As used in connection with the description of the invention, the phrase “the measured capacitance value reaches a substantially constant level” means the point at which the measured capacitance value is no longer changing significantly with time. It will be apparent that the point at which the measured capacitance value is no longer considered to be changing significantly with time can be varied to suit the needs of particular situations. For example, this point can be defined as point E1, which is the point at which the “flat” portion of the curve shown in FIG. 4A starts. At point E1 and all points on the curve to the right of this point, the difference between successive measured capacitance values is essentially zero. Alternatively, the point at which the measured capacitance value is no longer considered to be changing significantly with time can be defined as point E2, which occurs before point E1 on the curve shown in FIG. 4A. At point E2, the difference between successive measured capacitance values is slightly more than zero.

FIG. 5A is a side view, which shows some components in cross-section and other components in perspective view, of an arm having a capacitance sensor mounted thereon disposed above an exemplary chuck assembly in accordance with one embodiment of the invention. As shown therein, arm 132 having capacitance sensor 124′ mounted thereon is disposed above wafer 116, which is held by grippers 118 of chuck assembly 100. The components of chuck assembly 100 are described above with reference to FIG. 1. Those skilled in the art will appreciate that spindle 102 shown in FIG. 1 has been omitted from FIG. 5. Arm 132 may be anchored to any suitable support member, e.g., a frame piece or wall of a spin, rinse, and dry module. In one embodiment, arm 132 is supported by a positioner, as described below with reference to FIG. 5B. Capacitance sensor 124′ transmits an analog energy signal toward the top surface of wafer 116 and detects the energy concentrated between the capacitance sensor and the top surface of the wafer. Based on the detected energy level, capacitance sensor 124′ determines a capacitance value between wafer 116 and the capacitance sensor. The capacitance values determined by capacitance sensor 124′ are continuously fed to signal processor 128, which, as described above, generates signal 130 when the surface of the wafer is dry (signal processor 128 and signal 130 are shown in FIG. 3).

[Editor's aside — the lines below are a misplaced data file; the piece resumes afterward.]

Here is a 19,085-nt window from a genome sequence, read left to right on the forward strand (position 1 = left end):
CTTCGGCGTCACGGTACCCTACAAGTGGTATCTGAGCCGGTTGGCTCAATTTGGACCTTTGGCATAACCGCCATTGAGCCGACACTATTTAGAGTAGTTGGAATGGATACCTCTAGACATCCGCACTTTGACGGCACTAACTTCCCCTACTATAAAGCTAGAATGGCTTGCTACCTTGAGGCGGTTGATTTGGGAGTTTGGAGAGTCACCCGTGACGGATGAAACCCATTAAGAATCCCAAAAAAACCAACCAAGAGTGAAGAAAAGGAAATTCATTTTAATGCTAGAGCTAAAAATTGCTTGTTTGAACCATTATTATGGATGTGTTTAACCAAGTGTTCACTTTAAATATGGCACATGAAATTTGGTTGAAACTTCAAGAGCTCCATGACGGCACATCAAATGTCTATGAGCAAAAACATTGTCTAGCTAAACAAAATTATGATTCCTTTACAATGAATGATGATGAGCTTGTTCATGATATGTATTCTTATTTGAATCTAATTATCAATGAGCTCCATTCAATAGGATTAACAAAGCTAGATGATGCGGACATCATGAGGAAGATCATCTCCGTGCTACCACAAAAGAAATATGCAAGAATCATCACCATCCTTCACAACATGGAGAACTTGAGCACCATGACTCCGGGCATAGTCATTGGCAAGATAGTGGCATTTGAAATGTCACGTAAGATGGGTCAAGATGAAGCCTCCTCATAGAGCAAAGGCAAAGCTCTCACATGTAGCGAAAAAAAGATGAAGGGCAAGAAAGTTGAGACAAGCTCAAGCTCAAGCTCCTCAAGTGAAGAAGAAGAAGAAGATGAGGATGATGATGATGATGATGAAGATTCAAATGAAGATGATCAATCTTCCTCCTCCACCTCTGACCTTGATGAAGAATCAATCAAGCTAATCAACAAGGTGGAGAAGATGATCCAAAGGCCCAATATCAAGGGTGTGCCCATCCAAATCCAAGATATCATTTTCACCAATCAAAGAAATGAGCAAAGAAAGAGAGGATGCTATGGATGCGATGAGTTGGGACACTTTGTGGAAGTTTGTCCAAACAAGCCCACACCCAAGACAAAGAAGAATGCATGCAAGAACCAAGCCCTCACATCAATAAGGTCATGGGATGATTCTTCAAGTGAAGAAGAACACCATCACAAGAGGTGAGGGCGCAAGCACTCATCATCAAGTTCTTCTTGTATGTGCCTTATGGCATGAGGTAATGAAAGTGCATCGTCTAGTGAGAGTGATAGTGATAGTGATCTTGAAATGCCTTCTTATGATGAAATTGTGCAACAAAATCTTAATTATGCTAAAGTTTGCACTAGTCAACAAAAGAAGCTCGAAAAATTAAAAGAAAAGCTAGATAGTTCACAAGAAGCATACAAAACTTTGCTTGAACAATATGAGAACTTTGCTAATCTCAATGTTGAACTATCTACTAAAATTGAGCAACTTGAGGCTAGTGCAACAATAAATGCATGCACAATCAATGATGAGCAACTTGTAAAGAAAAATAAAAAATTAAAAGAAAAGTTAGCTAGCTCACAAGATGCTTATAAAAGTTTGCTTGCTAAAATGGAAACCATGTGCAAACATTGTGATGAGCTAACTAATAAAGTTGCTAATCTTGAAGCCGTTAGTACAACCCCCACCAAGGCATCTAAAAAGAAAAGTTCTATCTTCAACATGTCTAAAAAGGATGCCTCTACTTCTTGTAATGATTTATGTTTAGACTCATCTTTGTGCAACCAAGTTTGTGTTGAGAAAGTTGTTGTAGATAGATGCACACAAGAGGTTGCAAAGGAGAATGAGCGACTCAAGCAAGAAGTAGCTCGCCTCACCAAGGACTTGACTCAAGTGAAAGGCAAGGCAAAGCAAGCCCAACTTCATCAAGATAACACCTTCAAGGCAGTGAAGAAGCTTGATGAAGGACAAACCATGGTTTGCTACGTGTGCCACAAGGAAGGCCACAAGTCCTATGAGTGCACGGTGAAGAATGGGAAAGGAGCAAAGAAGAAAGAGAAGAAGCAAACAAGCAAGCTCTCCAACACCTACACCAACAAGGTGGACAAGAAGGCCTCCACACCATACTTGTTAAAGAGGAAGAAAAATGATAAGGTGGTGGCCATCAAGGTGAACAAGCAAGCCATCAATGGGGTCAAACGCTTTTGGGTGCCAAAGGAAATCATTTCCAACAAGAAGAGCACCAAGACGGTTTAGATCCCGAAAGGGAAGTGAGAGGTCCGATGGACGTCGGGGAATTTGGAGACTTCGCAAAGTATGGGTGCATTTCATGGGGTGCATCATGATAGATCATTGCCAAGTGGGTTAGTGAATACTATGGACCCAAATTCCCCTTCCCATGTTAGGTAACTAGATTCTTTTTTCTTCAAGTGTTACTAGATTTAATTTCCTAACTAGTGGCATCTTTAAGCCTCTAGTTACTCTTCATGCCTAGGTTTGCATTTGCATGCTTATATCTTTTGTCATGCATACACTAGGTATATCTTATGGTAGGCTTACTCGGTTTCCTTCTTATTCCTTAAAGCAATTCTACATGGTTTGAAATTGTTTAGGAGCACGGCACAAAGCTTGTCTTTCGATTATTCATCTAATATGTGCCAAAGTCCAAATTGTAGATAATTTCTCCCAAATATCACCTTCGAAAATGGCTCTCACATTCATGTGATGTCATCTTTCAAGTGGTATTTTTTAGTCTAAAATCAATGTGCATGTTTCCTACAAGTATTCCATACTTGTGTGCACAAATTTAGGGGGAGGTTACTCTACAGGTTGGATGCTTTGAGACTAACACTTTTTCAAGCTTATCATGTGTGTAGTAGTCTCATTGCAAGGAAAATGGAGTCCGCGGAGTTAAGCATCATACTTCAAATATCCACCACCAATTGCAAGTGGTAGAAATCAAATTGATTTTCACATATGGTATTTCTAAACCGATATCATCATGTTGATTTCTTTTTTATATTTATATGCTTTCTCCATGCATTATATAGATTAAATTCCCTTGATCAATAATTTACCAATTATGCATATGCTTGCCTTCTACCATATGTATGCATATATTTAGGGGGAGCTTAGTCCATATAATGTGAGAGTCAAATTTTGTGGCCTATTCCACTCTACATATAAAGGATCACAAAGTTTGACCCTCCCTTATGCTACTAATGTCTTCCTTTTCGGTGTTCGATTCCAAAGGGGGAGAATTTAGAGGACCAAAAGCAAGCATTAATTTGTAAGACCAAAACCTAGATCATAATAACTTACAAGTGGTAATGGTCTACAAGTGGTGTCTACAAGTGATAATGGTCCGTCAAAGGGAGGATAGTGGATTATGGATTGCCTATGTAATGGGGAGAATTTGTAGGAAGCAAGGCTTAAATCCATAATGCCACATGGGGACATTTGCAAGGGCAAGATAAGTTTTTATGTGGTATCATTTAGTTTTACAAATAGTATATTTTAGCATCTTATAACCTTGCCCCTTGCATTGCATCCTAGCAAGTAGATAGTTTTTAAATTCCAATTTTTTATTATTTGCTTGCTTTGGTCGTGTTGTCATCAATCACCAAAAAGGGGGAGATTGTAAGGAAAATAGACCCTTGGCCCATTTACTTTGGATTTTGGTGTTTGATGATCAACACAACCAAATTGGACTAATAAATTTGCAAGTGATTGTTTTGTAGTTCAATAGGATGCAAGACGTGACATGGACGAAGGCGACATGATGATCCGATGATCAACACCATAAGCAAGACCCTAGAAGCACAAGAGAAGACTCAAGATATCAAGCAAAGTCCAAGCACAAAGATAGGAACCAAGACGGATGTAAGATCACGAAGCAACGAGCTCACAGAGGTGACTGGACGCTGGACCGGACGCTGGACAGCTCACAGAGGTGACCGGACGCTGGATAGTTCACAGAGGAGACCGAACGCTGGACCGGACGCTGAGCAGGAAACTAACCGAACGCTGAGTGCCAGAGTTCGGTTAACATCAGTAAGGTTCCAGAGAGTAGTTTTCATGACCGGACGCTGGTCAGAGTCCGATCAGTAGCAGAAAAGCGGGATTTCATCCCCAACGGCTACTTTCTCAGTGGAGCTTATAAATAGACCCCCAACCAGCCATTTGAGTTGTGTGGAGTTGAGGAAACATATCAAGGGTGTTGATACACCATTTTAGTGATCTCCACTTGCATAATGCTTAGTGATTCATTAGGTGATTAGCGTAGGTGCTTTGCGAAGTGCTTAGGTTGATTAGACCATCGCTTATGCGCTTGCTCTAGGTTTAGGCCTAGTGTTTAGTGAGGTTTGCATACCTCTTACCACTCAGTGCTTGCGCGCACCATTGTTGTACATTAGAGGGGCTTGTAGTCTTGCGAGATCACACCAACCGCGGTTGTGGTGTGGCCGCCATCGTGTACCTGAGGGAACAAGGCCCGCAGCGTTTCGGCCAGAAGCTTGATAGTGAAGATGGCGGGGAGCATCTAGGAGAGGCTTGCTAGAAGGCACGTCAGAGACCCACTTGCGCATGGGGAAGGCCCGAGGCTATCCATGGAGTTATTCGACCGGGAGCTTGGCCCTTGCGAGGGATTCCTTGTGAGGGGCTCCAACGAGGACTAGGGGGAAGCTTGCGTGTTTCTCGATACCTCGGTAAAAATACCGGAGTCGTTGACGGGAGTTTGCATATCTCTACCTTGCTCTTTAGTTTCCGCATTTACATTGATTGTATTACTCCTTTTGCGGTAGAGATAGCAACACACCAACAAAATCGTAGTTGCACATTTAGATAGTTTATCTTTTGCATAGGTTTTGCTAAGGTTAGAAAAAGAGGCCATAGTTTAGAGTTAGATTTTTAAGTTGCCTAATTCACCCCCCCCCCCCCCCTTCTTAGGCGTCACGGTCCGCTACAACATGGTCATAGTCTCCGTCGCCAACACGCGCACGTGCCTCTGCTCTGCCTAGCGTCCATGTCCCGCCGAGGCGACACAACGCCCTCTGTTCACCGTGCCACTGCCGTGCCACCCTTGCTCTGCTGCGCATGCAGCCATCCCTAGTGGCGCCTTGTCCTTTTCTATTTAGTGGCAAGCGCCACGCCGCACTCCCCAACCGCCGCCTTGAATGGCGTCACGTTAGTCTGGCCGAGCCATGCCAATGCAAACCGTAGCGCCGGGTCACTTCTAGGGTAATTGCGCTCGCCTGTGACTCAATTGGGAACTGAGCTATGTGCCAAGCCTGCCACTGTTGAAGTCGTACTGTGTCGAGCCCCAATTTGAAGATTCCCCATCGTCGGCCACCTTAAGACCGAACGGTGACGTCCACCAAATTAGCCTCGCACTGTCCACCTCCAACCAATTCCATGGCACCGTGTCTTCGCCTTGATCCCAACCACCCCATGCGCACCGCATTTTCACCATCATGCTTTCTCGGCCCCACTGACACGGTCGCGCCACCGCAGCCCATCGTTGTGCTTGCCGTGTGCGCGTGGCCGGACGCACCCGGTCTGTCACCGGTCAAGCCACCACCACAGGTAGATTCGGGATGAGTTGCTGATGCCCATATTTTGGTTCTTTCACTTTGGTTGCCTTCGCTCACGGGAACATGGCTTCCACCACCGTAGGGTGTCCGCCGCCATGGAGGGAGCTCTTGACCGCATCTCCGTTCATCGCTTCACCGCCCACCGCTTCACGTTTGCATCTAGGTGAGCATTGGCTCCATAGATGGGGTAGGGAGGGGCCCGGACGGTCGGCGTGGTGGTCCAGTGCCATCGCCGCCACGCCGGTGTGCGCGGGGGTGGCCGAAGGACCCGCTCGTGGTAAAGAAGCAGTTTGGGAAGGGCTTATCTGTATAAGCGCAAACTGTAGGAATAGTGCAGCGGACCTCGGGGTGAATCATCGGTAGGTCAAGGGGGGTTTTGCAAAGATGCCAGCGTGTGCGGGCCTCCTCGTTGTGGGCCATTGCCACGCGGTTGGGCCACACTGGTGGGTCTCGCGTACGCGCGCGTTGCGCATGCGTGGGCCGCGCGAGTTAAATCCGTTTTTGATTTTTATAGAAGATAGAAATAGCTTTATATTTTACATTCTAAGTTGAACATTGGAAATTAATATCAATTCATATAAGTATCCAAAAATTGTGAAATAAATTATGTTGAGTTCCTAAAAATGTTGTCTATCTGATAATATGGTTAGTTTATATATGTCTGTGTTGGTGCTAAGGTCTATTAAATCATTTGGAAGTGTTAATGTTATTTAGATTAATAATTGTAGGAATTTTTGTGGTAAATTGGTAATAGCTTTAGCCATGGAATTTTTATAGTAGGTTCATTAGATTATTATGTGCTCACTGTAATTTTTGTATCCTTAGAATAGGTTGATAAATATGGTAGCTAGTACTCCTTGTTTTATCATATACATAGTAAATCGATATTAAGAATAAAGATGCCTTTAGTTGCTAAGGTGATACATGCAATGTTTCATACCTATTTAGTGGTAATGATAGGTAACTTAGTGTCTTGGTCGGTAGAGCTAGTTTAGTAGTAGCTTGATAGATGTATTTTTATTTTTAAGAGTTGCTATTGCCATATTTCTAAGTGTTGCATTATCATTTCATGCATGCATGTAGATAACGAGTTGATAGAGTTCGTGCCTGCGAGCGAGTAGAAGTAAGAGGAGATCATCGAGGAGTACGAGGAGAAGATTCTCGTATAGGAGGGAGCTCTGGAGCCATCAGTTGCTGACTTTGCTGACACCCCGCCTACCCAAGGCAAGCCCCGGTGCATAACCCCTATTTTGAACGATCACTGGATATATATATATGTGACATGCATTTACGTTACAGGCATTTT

FIG. 5B is a simplified top view of an arm having a capacitance sensor mounted thereon coupled to a positioning device in accordance with one embodiment of the invention. As shown therein, arm 132 is pivotably coupled to positioner 134, which pivots arm 132 in the direction of the arrow so that capacitance sensor 124′ mounted thereon “scans” the surface of wafer 116. The dashed lines in FIG. 5B denote the “scan” path followed by capacitance sensor 124′. It will be apparent to those skilled in the art that arm 132 may be moved relative to wafer 116 in other ways. For example, arm 132 may be rigidly coupled to positioner 134 and the positioner may be moved relative to wafer 116. In the case where positioner 134 pivots arm 132, the positioner may be mounted on any suitable support member, e.g., a frame piece or wall of a spin, rinse, and dry module. In the case where positioner 134 moves relative to wafer 116, the positioner may be mounted on a suitable drive track.

FIG. 6A is a side view, which shows some components in cross-section and other components in perspective view, of an arm having a plurality of capacitance sensors mounted thereon disposed above an exemplary chuck assembly in accordance with one embodiment of the invention. As shown therein, arm 132 having a plurality of capacitance sensors 124′ mounted thereon is disposed above wafer 116, which is held by grippers 118 of chuck assembly 100. The use of multiple capacitance sensors 124′ enables more of the surface of wafer 116 to be monitored. The capacitance values determined by each of capacitance sensors 124′ are continuously fed to signal processor 128, which generates signal 130 when each of the capacitance sensors indicates that the surface of the wafer is dry (signal processor 128 and signal 130 are shown in FIG. 3).

FIG. 6B is a simplified top view of an arm having a plurality of capacitance sensors mounted thereon coupled to a positioning device in accordance with one embodiment of the invention. As shown therein, arm 132 is pivotably coupled to positioner 134, which pivots arm 132 in the direction of the arrow so that each of capacitance sensors 124′ mounted thereon “scans” the surface of wafer 116. The combination of the scanning movement of each of the multiple capacitance sensors and the rotation of the wafer makes it possible to monitor essentially the entire top surface of the wafer during a spin drying operation.

FIG. 7 is a simplified schematic diagram of an arm having an interferometric sensor mounted thereon in accordance with one embodiment of the invention. As shown therein, interferometric sensor 136, which includes a light source and a detector, is mounted on arm 132. The light source directs light toward the top surface of wafer 116 such that the light that reflects off of the top surface is substantially perpendicular to the top surface. This orientation minimizes the effects of light scattering. The detector measures the intensity of the light that reflects off of the top surface of wafer 116.